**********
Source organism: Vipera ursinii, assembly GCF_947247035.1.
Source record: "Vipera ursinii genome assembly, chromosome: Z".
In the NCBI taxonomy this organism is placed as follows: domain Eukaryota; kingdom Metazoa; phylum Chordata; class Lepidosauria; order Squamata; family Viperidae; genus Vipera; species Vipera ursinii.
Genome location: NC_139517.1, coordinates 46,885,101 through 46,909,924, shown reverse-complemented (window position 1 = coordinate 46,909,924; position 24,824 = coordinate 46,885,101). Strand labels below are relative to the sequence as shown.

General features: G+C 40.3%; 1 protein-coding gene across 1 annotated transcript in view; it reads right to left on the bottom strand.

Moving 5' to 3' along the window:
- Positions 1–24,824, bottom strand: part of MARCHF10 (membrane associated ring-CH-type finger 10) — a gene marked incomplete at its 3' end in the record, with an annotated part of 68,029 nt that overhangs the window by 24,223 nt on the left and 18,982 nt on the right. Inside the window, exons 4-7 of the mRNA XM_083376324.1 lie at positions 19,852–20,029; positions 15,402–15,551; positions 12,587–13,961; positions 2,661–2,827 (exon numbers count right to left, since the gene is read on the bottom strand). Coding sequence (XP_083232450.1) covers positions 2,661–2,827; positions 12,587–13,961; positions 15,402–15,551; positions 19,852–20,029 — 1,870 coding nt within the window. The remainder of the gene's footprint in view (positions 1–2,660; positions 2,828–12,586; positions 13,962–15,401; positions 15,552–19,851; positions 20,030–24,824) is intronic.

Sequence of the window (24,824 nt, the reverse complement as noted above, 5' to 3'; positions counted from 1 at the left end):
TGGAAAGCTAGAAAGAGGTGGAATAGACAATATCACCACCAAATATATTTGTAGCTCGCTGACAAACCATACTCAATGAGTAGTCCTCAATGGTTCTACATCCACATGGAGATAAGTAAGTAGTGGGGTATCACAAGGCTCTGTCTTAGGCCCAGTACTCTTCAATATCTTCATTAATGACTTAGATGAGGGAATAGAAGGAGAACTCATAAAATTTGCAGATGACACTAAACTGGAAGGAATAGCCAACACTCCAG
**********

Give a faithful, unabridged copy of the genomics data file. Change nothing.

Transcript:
Source organism: Vipera ursinii, assembly GCF_947247035.1.
Source record: "Vipera ursinii genome assembly, chromosome: Z".
In the NCBI taxonomy this organism is placed as follows: domain Eukaryota; kingdom Metazoa; phylum Chordata; class Lepidosauria; order Squamata; family Viperidae; genus Vipera; species Vipera ursinii.
Genome location: NC_139517.1, coordinates 46,885,101 through 46,909,924, shown reverse-complemented (window position 1 = coordinate 46,909,924; position 24,824 = coordinate 46,885,101). Strand labels below are relative to the sequence as shown.

General features: G+C 40.3%; 1 protein-coding gene across 1 annotated transcript in view; it reads right to left on the bottom strand.

Moving 5' to 3' along the window:
- Positions 1–24,824, bottom strand: part of MARCHF10 (membrane associated ring-CH-type finger 10) — a gene marked incomplete at its 3' end in the record, with an annotated part of 68,029 nt that overhangs the window by 24,223 nt on the left and 18,982 nt on the right. Inside the window, exons 4-7 of the mRNA XM_083376324.1 lie at positions 19,852–20,029; positions 15,402–15,551; positions 12,587–13,961; positions 2,661–2,827 (exon numbers count right to left, since the gene is read on the bottom strand). Coding sequence (XP_083232450.1) covers positions 2,661–2,827; positions 12,587–13,961; positions 15,402–15,551; positions 19,852–20,029 — 1,870 coding nt within the window. The remainder of the gene's footprint in view (positions 1–2,660; positions 2,828–12,586; positions 13,962–15,401; positions 15,552–19,851; positions 20,030–24,824) is intronic.

Sequence of the window (24,824 nt, the reverse complement as noted above, 5' to 3'; positions counted from 1 at the left end):
TGGAAAGCTAGAAAGAGGTGGAATAGACAATATCACCACCAAATATATTTGTAGCTCGCTGACAAACCATACTCAATGAGTAGTCCTCAATGGTTCTACATCCACATGGAGATAAGTAAGTAGTGGGGTATCACAAGGCTCTGTCTTAGGCCCAGTACTCTTCAATATCTTCATTAATGACTTAGATGAGGGAATAGAAGGAGAACTCATAAAATTTGCAGATGACACTAAACTGGAAGGAATAGCCAACACTCCAG